Some look to Obama to shatter the racial stereotypes about black men, who have been “used and valued for their physical strength since they stepped (chained) foot into this country.” Educators hope his example will lift black academic performance. Parents cite him as a role model to inspire unruly children toward good behavior and diligence.
And while many dispute that he is the new Superman, there is a deep sense within the African-American community that Obama is, in the words of Time essayist Ta-Nehisi Coates, “a p.r. campaign for our side of the tracks.” Or in the words of a grandson of slaves: “He is our Moses.”
The expectations for his wife, Michelle, are equally high. As the first lady, she is considered by many to be the nation’s most preeminent style icon for young and old alike, an example of the new feminism, and an assurance to black women that doors they once had closed to them are now — if not outright flung wide — at least beginning to open.
[Michelle] Obama is an affirmation that black women can have a successful marriage, a family and a career, despite a bombardment of messages over the last two decades that it is not possible, according to Tarshia Stanley, an English professor who teaches a course on media images at Spelman College, a historically black college for women in Atlanta.
Unlike her husband, Michelle Obama made no spoken promises to the American people. The expectations of her — including that she would pay homage to black fashion designers on Inauguration Day — are unspoken, drawn from inference more than anything else.
Therein lies the basis for the outrage over the white gown worn by the nation’s black first lady, for Michelle Obama, at least until her husband officially became the Democratic Party’s nominee for president, had been adamant in her support of the black community.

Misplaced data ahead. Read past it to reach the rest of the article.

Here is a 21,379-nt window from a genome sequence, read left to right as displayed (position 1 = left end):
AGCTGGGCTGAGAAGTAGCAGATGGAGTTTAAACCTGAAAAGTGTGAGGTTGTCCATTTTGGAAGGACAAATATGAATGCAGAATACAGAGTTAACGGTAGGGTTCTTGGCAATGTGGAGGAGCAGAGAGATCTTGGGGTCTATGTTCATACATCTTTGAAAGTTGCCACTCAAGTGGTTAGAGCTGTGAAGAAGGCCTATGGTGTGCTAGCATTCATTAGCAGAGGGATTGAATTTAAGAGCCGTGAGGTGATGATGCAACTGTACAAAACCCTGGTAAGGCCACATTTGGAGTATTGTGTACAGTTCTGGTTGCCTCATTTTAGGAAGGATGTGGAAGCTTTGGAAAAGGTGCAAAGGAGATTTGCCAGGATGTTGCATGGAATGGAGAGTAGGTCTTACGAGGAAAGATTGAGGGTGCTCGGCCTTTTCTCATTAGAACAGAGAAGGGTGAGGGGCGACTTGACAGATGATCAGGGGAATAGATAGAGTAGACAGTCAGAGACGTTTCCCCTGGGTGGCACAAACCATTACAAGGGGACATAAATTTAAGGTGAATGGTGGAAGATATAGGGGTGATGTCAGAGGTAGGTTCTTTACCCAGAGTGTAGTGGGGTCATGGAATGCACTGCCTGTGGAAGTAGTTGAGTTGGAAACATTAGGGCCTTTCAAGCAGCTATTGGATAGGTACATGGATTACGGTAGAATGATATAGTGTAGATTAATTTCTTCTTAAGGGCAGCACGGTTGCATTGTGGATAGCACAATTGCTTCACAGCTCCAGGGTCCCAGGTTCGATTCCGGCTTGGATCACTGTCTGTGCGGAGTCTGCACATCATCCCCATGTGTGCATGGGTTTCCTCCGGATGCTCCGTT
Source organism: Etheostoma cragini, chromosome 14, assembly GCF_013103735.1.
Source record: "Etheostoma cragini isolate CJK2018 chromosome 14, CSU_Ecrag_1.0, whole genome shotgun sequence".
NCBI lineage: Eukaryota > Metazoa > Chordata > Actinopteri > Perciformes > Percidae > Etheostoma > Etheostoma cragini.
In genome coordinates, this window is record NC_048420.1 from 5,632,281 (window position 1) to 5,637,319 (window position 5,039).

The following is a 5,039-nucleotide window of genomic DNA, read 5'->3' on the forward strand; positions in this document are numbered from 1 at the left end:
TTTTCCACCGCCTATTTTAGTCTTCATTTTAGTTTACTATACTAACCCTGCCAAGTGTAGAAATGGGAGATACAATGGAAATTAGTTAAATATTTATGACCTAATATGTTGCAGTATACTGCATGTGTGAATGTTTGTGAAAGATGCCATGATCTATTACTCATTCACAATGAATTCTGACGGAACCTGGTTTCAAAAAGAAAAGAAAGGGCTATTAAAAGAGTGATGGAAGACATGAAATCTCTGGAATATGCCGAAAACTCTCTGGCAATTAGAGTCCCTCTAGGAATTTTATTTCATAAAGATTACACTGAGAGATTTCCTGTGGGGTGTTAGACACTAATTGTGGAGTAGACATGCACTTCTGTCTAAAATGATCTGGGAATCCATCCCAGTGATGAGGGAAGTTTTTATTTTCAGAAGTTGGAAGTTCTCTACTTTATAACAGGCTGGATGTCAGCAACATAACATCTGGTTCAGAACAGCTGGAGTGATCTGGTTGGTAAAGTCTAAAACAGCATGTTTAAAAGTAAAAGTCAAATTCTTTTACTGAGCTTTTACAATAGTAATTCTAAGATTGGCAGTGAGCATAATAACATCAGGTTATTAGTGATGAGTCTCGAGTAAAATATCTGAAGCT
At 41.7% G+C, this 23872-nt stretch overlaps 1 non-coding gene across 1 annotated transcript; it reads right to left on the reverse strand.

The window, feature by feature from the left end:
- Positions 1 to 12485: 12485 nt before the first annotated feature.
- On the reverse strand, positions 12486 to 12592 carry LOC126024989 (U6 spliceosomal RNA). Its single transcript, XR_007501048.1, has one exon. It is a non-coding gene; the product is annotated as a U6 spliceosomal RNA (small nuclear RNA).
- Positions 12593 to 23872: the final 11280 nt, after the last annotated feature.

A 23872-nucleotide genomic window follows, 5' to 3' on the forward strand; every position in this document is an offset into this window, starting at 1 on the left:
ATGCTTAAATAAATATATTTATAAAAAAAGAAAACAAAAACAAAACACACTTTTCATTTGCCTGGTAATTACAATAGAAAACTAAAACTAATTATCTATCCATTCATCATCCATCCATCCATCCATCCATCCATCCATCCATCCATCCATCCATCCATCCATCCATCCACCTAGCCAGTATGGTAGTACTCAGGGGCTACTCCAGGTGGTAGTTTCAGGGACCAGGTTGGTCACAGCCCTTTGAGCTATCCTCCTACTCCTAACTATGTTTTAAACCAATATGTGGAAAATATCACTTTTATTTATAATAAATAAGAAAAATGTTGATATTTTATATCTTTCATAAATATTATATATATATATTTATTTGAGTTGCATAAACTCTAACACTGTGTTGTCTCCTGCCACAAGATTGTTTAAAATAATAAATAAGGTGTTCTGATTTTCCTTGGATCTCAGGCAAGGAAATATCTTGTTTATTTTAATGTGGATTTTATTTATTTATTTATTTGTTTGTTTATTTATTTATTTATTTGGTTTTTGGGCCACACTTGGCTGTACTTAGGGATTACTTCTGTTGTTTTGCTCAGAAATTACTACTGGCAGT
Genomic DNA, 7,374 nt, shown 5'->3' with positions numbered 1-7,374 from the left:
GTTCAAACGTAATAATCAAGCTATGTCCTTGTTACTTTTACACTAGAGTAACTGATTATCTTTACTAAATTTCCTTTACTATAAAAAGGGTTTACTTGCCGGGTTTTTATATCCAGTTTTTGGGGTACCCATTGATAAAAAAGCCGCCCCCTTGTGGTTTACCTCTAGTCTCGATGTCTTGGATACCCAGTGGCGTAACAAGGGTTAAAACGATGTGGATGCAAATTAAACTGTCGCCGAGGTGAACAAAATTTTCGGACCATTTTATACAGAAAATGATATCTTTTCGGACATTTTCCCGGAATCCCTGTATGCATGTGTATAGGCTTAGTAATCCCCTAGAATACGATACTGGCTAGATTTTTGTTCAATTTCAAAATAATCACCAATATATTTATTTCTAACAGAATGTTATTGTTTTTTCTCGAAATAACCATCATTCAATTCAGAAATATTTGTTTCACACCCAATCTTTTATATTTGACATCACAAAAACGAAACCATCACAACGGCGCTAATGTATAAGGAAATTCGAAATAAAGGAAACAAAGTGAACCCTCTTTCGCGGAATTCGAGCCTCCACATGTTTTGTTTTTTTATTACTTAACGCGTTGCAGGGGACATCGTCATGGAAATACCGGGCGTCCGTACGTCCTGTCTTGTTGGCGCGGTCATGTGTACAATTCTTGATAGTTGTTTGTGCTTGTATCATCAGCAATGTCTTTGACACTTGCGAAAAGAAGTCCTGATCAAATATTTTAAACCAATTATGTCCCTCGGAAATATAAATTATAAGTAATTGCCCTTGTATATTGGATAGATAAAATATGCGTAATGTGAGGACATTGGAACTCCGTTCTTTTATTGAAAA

This is, after all, the very same woman whose Princeton thesis on black identification was based “on the premise that there is a distinctive black culture very different from white culture.” Lest we forget, Michelle Obama was a woman who was not proud of her country until it surprised her by nominating a black man to be president. A woman whose militant pro-black stance was the subject of parody. A woman whose aggressiveness resulted in such horrible voter approval ratings that her husband’s campaign repackaged her to make her more palatable to white voters.
Even as that repackaging took place, perhaps some anticipated that after victory Michelle Obama would return to her previous patronage and support of African-American artists. To those sharing such a view, Mrs. Obama’s omission of even one black designer seems somehow a snub, a violation of the politics of style.
But the umbrage taken over Mrs. Obama’s failure to wear a gown by a black designer, and the feeling which led the co-founder of the Black Artist’s Association to describe the inauguration as “our moment,” hides an unspoken sentiment: that the Obamas not only owe African-Americans but are, somehow, owned by the black community, too.